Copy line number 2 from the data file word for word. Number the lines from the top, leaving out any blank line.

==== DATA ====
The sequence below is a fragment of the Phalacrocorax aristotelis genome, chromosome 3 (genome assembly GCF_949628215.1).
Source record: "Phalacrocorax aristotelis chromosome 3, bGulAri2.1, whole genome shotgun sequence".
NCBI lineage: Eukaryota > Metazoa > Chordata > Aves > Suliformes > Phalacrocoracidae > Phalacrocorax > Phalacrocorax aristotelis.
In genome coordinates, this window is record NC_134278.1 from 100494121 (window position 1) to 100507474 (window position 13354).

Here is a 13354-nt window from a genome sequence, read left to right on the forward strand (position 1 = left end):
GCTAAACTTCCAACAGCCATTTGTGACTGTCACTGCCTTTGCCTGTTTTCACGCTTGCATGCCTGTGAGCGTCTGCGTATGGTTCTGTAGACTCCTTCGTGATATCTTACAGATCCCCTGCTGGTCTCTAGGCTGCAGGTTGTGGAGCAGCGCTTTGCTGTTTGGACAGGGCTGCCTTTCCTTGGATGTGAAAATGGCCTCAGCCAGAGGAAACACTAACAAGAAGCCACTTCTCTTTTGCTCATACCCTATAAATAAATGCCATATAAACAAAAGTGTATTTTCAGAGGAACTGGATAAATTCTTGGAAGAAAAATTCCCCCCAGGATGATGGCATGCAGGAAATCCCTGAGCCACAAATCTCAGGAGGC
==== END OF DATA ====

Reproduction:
Source record: "Phalacrocorax aristotelis chromosome 3, bGulAri2.1, whole genome shotgun sequence".